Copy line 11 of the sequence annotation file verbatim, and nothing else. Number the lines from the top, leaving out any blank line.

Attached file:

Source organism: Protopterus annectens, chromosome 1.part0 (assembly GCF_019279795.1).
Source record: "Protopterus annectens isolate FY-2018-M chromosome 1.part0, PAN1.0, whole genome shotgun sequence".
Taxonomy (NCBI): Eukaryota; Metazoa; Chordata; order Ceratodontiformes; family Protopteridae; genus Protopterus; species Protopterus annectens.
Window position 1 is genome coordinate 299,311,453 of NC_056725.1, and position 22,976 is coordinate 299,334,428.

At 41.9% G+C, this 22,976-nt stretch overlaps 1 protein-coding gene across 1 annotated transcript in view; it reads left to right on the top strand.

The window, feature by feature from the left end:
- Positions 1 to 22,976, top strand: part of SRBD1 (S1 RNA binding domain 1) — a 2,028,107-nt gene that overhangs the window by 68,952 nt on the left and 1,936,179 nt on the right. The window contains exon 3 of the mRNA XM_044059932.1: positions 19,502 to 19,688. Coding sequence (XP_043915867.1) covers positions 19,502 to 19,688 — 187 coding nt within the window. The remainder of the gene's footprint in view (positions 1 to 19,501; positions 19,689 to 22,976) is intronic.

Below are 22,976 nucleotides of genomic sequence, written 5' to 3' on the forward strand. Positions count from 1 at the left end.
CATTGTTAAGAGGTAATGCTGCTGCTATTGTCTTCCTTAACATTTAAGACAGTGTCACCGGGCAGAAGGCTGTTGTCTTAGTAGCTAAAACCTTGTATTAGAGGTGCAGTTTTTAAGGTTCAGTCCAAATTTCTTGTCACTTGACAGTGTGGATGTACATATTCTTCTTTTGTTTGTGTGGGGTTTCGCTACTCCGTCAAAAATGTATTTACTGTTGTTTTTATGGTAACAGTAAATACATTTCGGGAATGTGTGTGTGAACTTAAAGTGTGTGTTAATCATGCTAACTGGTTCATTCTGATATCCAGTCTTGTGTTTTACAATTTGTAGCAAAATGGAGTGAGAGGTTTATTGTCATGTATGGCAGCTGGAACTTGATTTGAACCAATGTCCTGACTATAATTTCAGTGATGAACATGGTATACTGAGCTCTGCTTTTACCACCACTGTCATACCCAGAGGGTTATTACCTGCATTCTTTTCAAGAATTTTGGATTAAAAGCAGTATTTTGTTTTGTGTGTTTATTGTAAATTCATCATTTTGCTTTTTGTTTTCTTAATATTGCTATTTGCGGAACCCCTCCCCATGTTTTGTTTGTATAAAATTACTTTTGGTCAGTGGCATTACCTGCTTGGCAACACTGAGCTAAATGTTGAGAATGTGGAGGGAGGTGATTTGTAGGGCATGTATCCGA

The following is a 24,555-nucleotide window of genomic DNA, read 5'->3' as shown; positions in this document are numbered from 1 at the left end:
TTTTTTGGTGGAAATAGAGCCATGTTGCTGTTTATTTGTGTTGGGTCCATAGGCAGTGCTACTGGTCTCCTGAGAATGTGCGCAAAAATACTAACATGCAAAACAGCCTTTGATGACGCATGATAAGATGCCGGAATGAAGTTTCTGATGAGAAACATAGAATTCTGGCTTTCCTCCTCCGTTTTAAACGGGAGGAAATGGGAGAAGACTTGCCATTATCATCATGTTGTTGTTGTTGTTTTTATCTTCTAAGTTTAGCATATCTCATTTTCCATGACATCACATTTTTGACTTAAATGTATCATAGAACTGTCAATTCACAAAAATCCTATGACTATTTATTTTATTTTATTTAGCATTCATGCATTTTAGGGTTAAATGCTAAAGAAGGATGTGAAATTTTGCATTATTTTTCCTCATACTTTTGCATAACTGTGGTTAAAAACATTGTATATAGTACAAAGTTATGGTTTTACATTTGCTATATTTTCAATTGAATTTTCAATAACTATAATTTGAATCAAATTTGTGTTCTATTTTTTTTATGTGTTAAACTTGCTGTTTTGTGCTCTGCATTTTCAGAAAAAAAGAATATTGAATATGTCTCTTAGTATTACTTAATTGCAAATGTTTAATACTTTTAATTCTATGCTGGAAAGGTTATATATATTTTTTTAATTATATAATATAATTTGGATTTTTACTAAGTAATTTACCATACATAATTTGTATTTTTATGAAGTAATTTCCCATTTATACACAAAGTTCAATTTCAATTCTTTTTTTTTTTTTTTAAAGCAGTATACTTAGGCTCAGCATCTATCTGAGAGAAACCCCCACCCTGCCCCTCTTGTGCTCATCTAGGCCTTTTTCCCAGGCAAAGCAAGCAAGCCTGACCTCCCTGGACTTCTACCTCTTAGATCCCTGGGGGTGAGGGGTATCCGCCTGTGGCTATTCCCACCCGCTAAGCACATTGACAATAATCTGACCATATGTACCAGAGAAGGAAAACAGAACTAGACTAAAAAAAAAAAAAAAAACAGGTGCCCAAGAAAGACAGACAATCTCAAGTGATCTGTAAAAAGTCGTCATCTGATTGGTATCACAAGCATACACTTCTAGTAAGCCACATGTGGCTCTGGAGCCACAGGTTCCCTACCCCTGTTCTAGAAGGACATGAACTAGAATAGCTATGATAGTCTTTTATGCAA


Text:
TTTTTTGGTGGAAATAGAGCCATGTTGCTGTTTATTTGTGTTGGGTCCATAGGCAGTGCTACTGGTCTCCTGAGAATGTGCGCAAAAATACTAACATGCAAAACAGCCTTTGATGACGCATGATAAGATGCCGGAATGAAGTTTCTGATGAGAAACATAGAATTCTGGCTTTCCTCCTCCGTTTTAAACGGGAGGAAATGGGAGAAGACTTGCCATTATCATCATGTTGTTGTTGTTGTTTTTATCTTCTAAGTTTAGCATATCTCATTTTCCATGACATCACATTTTTGACTTAAATGTATCATAGAACTGTCAATTCACAAAAATCCTATGACTATTTATTTTATTTTATTTAGCATTCATGCATTTTAGGGTTAAATGCTAAAGAAGGATGTGAAATTTTGCATTATTTTTCCTCATACTTTTGCATAACTGTGGTTAAAAACATTGTATATAGTACAAAGTTATGGTTTTACATTTGCTATATTTTCAATTGAATTTTCAATAACTATAATTTGAATCAAATTTGTGTTCTATTTTTTTTATGTGTTAAACTTGCTGTTTTGTGCTCTGCATTTTCAGAAAAAAAGAATATTGAATATGTCTCTTAGTATTACTTAATTGCAAATGTTTAATACTTTTAATTCTATGCTGGAAAGGTTATATATATTTTTTTAATTATATAATATAATTTGGATTTTTACTAAGTAATTTACCATACATAATTTGTATTTTTATGAAGTAATTTCCCATTTATACACAAAGTTCAATTTCAATTCTTTTTTTTTTTTTTTAAAGCAGTATACTTAGGCTCAGCATCTATCTGAGAGAAACCCCCACCCTGCCCCTCTTGTGCTCATCTAGGCCTTTTTCCCAGGCAAAGCAAGCAAGCCTGACCTCCCTGGACTTCTACCTCTTAGATCCCTGGGGGTGAGGGGTATCCGCCTGTGGCTATTCCCACCCGCTAAGCACATTGACAATAATCTGACCATATGTACCAGAGAAGGAAAACAGAACTAGACTAAAAAAAAAAAAAAAAACAGGTGCCCAAGAAAGACAGACAATCTCAAGTGATCTGTAAAAAGTCGTCATCTGATTGGTATCACAAGCATACACTTCTAGTAAGCCACATGTGGCTCTGGAGCCACAGGTTCCCTACCCCTGTTCTAGAAGGACATGAACTAGAATAGCTATGATAGTCTTTTATGCAA